Science Update: Blood transfusions for preterm infants not associated with risk for necrotizing enterocolitis, NIH-funded study suggests

Adult hand holding tiny hand of preterm infant.
Credit: Stock Image

The risk for necrotizing enterocolitis (NEC)—a life-threatening intestinal condition—does not appear to be any higher among preterm infants 72 hours after a blood transfusion, suggests a study funded by the National Institutes of Health. The analysis helps allay concerns raised by earlier studies that transfusions, often essential for preterm infant survival, could raise the risk of NEC.

The study was conducted by Ariel A. Salas, M.D., M.S.P.H., of the University of Alabama at Birmingham, and colleagues in the Eunice Kennedy Shriver National Institute of Child Health and Human Development (NICHD) Neonatal Research Network. It appears in JAMA Network Open. In addition to NICHD, NIH’s National Heart, Lung, and Blood Institute and National Center for Advancing Translational Sciences provided funding for the study.


NEC occurs when the tissue lining the intestinal tract becomes inflamed and dies. The condition typically affects preterm infants and usually begins within the first two or three weeks after birth.

Earlier studies have linked red blood cell transfusions in preterm infants with a higher risk of NEC. However, previous randomized clinical trials found no association between transfusions of red blood cells and NEC.


For the current study, researchers sought to determine whether the risk of NEC increased shortly after transfusion. They analyzed data from a previous study of extremely low birthweight infants—those weighing less than 1,000 grams (slightly more than 2 pounds). In the previous study, researchers compared transfusing a higher threshold of red cells to a lower red cell threshold. The number of transfusions varied according to each infant’s needs, and some received multiple transfusions. The investigators found no difference in survival or reduction in neurological impairment between the high and low threshold groups.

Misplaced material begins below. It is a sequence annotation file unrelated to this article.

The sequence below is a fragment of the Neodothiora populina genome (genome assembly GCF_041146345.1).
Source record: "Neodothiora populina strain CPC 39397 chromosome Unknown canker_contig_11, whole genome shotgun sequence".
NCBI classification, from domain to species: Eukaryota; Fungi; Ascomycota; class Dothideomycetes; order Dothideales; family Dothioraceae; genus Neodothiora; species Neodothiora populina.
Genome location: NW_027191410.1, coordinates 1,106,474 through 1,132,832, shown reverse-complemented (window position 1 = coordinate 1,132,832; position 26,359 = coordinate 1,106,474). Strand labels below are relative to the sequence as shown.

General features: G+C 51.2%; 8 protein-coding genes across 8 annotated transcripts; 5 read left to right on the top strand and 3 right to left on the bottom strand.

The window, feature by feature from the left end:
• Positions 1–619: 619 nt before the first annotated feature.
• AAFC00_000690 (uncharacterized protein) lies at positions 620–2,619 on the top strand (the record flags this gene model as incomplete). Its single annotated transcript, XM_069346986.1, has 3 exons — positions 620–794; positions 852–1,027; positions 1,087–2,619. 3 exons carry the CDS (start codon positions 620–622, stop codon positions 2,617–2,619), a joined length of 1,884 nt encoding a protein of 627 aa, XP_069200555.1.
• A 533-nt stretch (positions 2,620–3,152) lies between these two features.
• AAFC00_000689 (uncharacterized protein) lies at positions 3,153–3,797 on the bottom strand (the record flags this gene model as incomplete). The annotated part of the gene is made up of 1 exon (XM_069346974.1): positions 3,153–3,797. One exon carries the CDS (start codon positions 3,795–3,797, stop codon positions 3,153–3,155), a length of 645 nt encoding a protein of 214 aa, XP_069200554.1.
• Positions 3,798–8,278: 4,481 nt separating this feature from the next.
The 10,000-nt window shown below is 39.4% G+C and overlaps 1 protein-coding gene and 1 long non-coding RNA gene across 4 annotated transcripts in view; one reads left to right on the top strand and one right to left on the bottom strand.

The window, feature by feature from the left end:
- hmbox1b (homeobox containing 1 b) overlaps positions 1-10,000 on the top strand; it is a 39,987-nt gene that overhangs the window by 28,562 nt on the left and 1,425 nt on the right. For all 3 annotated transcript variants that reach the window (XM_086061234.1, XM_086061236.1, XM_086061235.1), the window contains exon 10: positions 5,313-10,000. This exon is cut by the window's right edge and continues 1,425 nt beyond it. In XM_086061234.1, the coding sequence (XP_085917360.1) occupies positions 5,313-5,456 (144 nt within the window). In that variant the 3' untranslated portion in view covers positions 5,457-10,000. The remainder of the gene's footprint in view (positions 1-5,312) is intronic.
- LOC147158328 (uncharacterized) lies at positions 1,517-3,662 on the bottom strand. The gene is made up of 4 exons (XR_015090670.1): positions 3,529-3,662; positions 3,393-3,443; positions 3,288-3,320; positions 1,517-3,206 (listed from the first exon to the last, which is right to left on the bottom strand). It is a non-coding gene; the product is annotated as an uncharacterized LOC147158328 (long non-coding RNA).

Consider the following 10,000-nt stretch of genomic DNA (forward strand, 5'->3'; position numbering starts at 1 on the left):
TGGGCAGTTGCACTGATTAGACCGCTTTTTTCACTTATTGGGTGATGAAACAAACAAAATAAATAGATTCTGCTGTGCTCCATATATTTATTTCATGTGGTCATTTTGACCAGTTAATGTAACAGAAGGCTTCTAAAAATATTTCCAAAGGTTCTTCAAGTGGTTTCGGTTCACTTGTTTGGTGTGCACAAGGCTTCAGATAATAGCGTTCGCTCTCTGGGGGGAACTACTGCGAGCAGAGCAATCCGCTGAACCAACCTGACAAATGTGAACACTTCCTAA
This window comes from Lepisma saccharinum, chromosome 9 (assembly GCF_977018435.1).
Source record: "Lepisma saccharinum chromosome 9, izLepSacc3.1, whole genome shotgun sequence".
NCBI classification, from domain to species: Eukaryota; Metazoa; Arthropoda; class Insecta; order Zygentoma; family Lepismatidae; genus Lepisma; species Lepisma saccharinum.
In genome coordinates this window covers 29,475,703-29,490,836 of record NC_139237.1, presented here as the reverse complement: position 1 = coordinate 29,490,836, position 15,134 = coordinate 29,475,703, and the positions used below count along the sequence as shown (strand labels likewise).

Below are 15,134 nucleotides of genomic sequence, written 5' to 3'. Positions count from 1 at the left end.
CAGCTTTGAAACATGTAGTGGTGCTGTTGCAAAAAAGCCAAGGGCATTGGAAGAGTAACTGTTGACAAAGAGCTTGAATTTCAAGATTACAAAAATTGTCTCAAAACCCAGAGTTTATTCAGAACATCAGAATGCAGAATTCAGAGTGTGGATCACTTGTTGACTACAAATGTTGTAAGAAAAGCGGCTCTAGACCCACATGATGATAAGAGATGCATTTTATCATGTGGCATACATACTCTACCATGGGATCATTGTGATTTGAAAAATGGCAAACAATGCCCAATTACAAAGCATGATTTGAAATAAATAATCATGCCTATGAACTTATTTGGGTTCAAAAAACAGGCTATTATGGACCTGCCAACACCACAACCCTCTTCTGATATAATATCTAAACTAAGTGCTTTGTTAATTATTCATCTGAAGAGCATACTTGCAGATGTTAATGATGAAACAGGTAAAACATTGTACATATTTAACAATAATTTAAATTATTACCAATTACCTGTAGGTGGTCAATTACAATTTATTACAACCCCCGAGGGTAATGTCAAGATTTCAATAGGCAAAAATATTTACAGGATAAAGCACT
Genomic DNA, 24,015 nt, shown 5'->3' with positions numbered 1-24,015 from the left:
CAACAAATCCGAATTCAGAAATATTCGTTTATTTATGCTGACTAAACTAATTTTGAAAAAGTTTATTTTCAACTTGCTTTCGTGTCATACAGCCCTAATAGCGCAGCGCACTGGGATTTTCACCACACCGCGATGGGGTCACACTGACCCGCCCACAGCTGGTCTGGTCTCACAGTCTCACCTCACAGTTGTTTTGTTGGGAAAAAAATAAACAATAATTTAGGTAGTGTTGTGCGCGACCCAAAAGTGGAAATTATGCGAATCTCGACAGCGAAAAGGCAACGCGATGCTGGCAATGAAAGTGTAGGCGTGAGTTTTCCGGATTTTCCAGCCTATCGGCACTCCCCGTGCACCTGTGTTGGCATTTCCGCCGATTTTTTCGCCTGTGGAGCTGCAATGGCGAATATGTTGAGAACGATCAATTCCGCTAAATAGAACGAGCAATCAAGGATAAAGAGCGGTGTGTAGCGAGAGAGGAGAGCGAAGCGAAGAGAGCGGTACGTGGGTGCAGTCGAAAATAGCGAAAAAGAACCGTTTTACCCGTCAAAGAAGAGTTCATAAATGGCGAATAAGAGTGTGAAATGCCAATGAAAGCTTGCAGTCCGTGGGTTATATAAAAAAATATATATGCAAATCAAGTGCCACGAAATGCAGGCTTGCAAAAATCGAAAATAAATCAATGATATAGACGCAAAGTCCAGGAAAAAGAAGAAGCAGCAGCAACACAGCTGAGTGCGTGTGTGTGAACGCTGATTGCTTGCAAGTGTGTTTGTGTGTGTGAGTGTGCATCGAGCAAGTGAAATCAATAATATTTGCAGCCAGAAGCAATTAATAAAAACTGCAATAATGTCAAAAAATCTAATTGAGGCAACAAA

For their current analysis, the team compared the number of NEC cases that occurred during two periods of time. The “hazard period” was 72 hours after transfusion, and the “control period” occurred between transfusions. The analysis encompassed data from 10 days after birth to either 60 days after birth or until an infant developed NEC or died.

A total of 1,690 infants were included in the analysis. Of 4,947 hazard periods and 5,813 control periods, researchers identified 133 NEC cases. Fifty-nine (44.4%) occurred during hazard periods and 74 
(55.6%) occurred during control periods. The risk of NEC was 11.9 per 1,000 hazard periods and 12.7 per 1,000 control periods, a difference that was not statistically significant. However, from days 20 to 29, the infants who received the lower volume of red cell transfusions had the highest incidence of NEC—3.2 per 1,000 days.


The authors concluded that among extremely low birthweight infants, transfusions were not associated with a higher risk of NEC during hazard periods.

Next Steps

Because the incidence of NEC was higher among infants in the lower threshold group from days 20 to 29, the authors called for a larger study to investigate NEC risk in this group.


Salas, A, et al. Timing of red blood cell transfusions and occurrence of necrotizing enterocolitis: a secondary analysis of a randomized clinical trial. JAMA Network Open. 2024.

top of pageBACK TO TOP